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The Straits Times says

Air security matters, so does efficacy

The move by the United States and Britain to ban air travellers from carrying laptops, tablets and other large electronic devices into cabins needs to be viewed from the perspective of intelligence warnings. As terrorists are apparently aiming to hide explosives in such common devices, these will have to be checked in. The ban excludes regular-sized cellphones; and, initially at least, the restrictions apply only to certain airports in the Middle East, Turkey and North Africa. The measure, which other countries are contemplating, is bound to inconvenience travellers taking long flights, as many use their personal digital devices to do work or entertain themselves in the air.

Passengers will see the move in the light of the changing reality of air travel, which has become more taxing after the terrorist attacks in the US in 2001. Terrorists have sought to transform everyday items of peaceful use, from liquids and scissors to the very shoes that people wear, into insidious weapons of airborne warfare. Their nefarious ambitions have attracted the preventive attention of states. At each step of a journey without imminent end, countries have responded by curbing what passengers can carry into cabins, and in what quantities. Clearly then, technologically more sophisticated gadgets, such as electronic devices, must be subjected to keener official scrutiny since terrorists are bound to seek ways of harnessing their destructive potential.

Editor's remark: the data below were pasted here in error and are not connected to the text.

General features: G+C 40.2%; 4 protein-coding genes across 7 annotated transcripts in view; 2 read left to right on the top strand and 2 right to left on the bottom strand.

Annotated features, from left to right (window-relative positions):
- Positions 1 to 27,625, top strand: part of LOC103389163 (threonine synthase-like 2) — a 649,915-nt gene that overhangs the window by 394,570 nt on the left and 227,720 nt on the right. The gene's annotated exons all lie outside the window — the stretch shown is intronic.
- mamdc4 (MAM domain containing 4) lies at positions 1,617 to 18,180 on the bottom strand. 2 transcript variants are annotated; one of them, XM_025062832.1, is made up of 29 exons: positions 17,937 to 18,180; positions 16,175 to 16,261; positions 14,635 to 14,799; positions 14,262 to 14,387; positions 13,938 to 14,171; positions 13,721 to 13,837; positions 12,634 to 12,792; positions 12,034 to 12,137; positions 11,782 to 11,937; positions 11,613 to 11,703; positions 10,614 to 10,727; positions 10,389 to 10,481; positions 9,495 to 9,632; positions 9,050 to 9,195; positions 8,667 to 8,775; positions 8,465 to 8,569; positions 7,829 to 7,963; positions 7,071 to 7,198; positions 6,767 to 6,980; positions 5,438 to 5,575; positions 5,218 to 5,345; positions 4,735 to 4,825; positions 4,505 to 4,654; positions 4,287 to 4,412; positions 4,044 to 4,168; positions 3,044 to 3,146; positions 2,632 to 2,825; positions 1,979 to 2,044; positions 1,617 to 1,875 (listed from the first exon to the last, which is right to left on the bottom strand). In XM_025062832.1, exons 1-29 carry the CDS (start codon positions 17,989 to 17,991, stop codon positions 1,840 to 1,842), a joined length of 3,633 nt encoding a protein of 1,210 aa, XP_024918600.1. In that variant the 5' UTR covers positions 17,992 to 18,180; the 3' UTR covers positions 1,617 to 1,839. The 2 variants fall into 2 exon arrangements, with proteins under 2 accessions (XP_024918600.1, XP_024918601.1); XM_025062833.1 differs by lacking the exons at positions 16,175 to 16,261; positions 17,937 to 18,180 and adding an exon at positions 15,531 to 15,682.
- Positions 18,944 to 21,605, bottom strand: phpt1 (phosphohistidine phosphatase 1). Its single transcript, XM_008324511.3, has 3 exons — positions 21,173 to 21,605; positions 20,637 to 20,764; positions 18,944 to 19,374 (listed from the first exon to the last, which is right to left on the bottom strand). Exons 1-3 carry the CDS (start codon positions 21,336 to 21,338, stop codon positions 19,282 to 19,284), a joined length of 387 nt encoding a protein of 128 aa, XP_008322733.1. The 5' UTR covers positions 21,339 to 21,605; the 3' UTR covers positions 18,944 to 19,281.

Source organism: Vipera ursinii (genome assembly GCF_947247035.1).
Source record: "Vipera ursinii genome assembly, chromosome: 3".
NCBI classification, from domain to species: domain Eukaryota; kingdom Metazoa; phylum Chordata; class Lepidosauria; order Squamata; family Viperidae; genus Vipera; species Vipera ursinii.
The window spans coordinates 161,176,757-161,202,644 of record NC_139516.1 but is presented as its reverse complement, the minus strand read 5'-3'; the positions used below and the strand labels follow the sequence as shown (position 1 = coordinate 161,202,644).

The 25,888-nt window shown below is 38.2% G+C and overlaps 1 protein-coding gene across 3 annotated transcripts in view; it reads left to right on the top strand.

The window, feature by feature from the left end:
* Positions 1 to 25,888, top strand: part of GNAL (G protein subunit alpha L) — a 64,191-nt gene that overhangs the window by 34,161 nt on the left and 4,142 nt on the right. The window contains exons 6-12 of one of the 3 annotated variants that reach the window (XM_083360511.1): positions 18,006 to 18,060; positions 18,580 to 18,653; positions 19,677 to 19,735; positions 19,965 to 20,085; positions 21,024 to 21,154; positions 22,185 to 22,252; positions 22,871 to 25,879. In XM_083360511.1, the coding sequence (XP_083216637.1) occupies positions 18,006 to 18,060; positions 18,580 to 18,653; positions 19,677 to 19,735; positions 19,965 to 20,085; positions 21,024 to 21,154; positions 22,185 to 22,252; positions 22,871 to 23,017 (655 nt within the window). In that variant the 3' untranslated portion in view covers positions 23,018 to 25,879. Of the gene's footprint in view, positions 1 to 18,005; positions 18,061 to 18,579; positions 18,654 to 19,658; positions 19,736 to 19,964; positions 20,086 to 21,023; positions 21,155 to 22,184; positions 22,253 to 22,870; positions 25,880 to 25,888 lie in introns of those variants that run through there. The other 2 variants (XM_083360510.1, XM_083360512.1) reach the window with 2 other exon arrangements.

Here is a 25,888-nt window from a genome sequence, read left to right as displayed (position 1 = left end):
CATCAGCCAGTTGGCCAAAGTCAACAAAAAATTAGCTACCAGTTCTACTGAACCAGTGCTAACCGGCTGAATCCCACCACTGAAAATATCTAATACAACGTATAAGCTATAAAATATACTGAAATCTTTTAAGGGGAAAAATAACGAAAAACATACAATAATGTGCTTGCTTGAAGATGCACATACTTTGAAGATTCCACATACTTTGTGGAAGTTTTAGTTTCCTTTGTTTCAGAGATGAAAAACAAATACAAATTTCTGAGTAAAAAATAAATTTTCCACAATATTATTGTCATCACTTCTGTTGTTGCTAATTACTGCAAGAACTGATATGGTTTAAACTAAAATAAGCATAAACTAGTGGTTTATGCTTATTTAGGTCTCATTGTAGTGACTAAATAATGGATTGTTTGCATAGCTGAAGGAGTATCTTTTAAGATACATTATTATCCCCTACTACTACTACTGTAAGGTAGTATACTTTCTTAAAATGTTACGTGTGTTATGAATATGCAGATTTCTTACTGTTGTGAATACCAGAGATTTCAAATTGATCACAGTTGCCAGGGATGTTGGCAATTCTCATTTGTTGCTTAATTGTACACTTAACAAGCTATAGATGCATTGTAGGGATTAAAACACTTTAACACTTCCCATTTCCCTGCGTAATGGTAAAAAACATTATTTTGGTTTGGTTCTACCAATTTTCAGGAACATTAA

Yet, the move raises pertinent questions. Many will ask why it is being implemented now, given that it was in February 2016 that an explosive device in a laptop created a hole in a Somali passenger jet which led to an emergency landing. Was it necessary to wait till a US raid on Al-Qaeda targets in Yemen in January reportedly found that the terrorist group had developed compact battery bombs? These could fit inside laptops or other devices and were strong enough to bring an aircraft down once they were triggered. That being the case, why allow the devices to be checked in?

The selective targeting of airports might well reduce the threat to airlines from their proximity to arenas of conflict. Determined terrorists, however, would simply shift targets in response. Thus, only a concerted effort involving all airlines and all airports could hope to be effective. There is also a possibility that some international travellers might treat the measure as but another discriminatory practice initiated by US President Donald Trump, after his travel ban on certain groups of people.

While security must come first in air travel and inconveniences ought to be tolerated for the sake of safe passage, there is also a critical need for international authorities to work together closely. Some measures might appear half-baked if they are enforced in only some areas and not others. Global cooperation is vital to thwart terror.

A version of this article appeared in the print edition of The Straits Times on March 27, 2017, with the headline 'Air security matters, so does efficacy'. Print Edition | Subscribe